Pregnancy can be a stressful experience at the best of times, but with Covid restrictions remaining tight for maternity appointments, many are feeling more isolated and lonely than ever.
With the upset of partners and loved ones being banned from vital appointments, women across the country have joined the campaign #ButNotMaternity – raising awareness of the challenges faced by pregnant women due to the strict guidance surrounding maternity.
And Emma Scott and husband Martin, from Currock, are among those feeling anxious, hurt and “forgotten” by the government.
“It should be a really beautiful time, but instead it’s just quite scary,” 26-year-old Emma said.
“You have to go to all midwife appointments on your own, and you’re only allowed one person at the birth, and that’s only when you’re at a certain stage of labour.
“I can’t imagine giving birth without Martin and my mum there, but now you have to choose – and how can you?”
The couple had tried for three years to have a baby, before Mrs Scott went for fertility treatments in Manchester during the pandemic – and had to do so alone. She finally fell pregnant naturally.
The first-time-mum said: “All appointments we’ve had over the past year for everything, I’ve had to go completely on my own.
“There’s no logic behind the guidance – we live together, but Martin has to sit outside the door while I’m having an appointment with the midwife.
“It just doesn’t make sense. It’s so isolating, and you just feel so lonely and like you’ve been forgotten about.”
She added: “The midwives and nurses are amazing, but I know so many women feel the same.
“My anxiety has never been worse, which is really sad because I should be so happy right now.”
Mrs Scott added that while “forgotten” by the government guidance, many pregnant women are turning to holistic approaches, with the help of yoga instructor, Emily Hoyle, who has been holding mum-to-be classes.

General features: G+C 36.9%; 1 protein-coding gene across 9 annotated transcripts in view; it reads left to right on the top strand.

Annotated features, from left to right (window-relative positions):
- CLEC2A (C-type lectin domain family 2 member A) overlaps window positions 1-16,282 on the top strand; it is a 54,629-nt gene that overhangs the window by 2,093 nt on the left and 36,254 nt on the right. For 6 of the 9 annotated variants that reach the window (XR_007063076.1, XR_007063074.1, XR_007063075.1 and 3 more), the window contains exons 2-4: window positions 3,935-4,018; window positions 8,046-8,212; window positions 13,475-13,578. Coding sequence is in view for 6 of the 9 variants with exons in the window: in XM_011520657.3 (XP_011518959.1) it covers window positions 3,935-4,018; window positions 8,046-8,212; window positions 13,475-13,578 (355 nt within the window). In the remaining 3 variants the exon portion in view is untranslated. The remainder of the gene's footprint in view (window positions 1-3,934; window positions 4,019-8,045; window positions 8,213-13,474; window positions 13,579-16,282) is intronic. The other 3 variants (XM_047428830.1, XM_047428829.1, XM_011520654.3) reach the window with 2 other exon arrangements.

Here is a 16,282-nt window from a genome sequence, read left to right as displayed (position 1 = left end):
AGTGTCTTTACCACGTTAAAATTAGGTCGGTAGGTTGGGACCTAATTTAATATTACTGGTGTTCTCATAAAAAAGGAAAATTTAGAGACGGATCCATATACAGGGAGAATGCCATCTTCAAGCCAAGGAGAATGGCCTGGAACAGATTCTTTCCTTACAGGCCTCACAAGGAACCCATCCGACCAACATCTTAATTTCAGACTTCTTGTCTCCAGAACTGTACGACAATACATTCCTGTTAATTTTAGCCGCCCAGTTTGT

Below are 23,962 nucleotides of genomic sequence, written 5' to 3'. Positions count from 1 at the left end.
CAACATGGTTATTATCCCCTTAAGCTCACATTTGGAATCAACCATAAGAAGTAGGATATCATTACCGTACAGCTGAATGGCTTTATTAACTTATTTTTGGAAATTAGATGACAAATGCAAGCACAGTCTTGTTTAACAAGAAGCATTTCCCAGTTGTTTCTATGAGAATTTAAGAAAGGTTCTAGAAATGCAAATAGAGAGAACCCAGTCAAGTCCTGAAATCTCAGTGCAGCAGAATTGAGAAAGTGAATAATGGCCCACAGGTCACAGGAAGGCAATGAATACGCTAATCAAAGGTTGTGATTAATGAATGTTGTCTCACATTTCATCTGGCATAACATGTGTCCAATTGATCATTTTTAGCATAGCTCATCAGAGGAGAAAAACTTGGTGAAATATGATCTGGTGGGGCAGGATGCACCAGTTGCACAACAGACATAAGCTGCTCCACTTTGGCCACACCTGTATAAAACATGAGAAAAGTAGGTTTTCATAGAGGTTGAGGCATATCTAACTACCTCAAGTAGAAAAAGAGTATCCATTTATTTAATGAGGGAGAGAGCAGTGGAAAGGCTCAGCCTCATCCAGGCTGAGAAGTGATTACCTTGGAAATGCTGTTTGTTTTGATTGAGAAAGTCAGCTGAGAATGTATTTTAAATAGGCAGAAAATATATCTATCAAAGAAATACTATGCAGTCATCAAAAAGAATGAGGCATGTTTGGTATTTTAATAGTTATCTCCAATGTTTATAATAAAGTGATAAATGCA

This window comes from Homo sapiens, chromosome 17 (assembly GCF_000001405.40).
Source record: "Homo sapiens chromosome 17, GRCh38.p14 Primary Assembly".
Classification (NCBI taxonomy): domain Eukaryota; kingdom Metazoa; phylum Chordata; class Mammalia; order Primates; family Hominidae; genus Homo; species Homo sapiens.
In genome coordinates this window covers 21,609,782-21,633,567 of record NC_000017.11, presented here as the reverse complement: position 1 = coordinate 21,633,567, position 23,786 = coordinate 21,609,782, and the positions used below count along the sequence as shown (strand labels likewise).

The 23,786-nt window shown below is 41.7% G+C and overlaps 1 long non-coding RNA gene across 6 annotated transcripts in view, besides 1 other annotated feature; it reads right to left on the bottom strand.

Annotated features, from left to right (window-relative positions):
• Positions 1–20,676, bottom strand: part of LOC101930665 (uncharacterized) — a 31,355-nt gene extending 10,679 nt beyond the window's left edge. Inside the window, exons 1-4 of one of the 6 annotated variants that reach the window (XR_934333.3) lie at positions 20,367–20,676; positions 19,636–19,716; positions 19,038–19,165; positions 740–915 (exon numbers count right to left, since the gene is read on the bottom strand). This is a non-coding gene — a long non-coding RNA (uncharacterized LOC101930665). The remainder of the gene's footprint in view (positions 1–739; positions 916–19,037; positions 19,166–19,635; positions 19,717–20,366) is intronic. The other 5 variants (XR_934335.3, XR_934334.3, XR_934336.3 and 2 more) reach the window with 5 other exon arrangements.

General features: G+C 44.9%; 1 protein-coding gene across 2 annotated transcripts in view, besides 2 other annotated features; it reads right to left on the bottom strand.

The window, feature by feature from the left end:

“Emily’s been amazing for us all,” she said. “Her sessions have been a lifesaver for so many of us – you can ask each other questions and feel less alone, so they’ve been such a massive comfort.”
She added: “I think [#ButNotMaternity] is really good, because it’s raising awareness of the issue.
“I don’t think people realise just how hard it is, or how much maternity has been ignored by all the guidance and everything that’s going on, and it’s so important to spread the word so people are aware of the really difficult time a lot of women are going through.”
A spokesperson at North Cumbria Integrated Care NHS Foundation Trust said: “We understand how important and special it is having a baby, particularly during the times we are facing.
“As such, we have taken appropriate steps to involve partners of pregnant women as fully as possible whilst ensuring this is in line with national guidance.
“Since September we have allowed partners of pregnant women across north Cumbria to attend all antenatal scans taking place at West Cumberland Hospital, The Cumberland Infirmary and Penrith Birthing centre.
“Birthing partners are also able to be there during the birth to provide support. Partners are being supported to visit post-delivery through an appointment system on both our postnatal wards.
They continued: “All visitors must adhere to infection control measures, which includes wearing of face masks in accordance with Trust Infection Prevention Control guidance.
“Scan rooms will continue to be cleaned thoroughly between all women attending at present in accordance with Infection Prevention Control measures.”